RE: My bonnet, you have also spend significantly less time on your bonnet than I have on mine and I'm still not happy with mine. :D


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#23 HomeBuiltByJeff

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Posted 30 September 2017 - 09:49 AM

RE: My bonnet, you have also spend significantly less time on your bonnet than I have on mine and I'm still not happy with mine. :D

 

You have another bonnet as well don't you, so you can take your time and just get it right. In the end you are learning the whole time which is always a win.



#24 HomeBuiltByJeff

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Posted 07 October 2017 - 06:41 AM

This week I tackle stretched sheet metal with the bonnet repairs, and I start pulling apart the engine.
 


#25 Brabham

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Posted 07 October 2017 - 11:42 AM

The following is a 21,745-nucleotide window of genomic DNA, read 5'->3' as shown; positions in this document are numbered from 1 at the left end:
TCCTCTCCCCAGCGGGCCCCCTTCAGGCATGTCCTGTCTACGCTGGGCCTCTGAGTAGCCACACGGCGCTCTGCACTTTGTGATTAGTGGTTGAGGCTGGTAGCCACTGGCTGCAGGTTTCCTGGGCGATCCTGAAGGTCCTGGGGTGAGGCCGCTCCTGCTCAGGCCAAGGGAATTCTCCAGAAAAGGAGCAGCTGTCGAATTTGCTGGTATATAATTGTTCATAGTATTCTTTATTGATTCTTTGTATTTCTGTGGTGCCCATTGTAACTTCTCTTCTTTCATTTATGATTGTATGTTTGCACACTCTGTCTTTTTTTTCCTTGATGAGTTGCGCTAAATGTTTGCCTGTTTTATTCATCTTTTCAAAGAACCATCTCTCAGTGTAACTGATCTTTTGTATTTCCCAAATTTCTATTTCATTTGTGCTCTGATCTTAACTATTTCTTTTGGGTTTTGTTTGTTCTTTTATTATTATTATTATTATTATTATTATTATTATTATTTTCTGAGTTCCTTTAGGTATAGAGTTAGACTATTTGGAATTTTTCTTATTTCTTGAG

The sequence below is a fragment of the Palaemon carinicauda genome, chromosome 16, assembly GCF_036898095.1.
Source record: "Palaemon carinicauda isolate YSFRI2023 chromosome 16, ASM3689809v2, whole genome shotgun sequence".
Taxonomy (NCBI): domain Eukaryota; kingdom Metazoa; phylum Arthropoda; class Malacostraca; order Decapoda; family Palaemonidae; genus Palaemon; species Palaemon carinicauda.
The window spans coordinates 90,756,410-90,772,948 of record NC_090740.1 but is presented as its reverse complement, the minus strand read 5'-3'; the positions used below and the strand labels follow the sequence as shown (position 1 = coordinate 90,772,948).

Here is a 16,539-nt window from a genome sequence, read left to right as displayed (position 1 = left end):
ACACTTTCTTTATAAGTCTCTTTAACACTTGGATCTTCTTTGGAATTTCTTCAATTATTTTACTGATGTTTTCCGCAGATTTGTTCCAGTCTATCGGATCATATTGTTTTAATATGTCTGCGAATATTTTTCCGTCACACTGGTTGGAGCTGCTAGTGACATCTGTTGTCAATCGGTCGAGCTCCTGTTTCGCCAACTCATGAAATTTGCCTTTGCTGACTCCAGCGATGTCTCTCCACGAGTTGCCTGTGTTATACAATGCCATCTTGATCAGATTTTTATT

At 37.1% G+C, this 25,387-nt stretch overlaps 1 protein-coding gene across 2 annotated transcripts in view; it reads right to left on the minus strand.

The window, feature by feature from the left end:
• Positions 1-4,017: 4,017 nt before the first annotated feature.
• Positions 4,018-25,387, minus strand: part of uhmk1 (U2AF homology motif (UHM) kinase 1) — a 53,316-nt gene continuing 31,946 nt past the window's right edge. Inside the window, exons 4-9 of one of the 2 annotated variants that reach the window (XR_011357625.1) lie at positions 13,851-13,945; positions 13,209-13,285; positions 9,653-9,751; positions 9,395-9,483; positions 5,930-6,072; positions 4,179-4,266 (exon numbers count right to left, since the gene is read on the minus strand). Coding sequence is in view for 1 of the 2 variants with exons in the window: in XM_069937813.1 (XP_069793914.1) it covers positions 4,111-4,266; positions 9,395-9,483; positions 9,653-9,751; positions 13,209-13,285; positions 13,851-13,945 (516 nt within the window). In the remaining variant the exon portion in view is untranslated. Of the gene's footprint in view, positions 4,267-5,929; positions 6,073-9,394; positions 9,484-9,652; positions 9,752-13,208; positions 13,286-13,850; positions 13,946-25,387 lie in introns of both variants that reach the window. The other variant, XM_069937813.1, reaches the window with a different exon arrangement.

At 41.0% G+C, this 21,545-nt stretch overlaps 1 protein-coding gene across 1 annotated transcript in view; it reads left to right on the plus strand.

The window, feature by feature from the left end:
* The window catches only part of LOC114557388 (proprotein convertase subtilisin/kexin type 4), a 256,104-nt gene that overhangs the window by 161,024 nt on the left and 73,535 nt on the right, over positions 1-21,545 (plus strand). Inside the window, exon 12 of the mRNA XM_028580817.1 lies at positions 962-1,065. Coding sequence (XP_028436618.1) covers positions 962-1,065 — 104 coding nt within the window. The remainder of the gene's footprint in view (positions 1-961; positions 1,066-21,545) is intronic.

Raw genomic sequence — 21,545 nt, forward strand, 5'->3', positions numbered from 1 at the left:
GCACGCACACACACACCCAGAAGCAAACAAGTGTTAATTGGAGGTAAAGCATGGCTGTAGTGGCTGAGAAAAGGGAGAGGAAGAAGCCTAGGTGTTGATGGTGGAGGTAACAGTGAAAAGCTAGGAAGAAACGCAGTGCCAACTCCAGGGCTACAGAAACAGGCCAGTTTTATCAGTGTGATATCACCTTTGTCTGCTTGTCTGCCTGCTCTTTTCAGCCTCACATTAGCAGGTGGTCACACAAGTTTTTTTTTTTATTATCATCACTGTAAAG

Good work Jeff. Another way to clean up the rust areas under the bonnet skin where you removed the section is to blast it outside with a hand held garnet gun. You end up covered in garnet but it removes all the rust and you can then hit it with zinc gal. To reduce warpage when you are doing large flat sections, just do it one tack at a time and move around the patch using an air gun to cool it down, it looked like you had run a bead along the join, it should be a series of spots. I would recommend James at MIA for engines, but it wouldn't be home built then!
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#26 HomeBuiltByJeff

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Posted 07 October 2017 - 06:11 PM

Good work Jeff. Another way to clean up the rust areas under the bonnet skin where you removed the section is to blast it outside with a hand held garnet gun. You end up covered in garnet but it removes all the rust and you can then hit it with zinc gal. To reduce warpage when you are doing large flat sections, just do it one tack at a time and move around the patch using an air gun to cool it down, it looked like you had run a bead along the join, it should be a series of spots. I would recommend James at MIA for engines, but it wouldn't be home built then!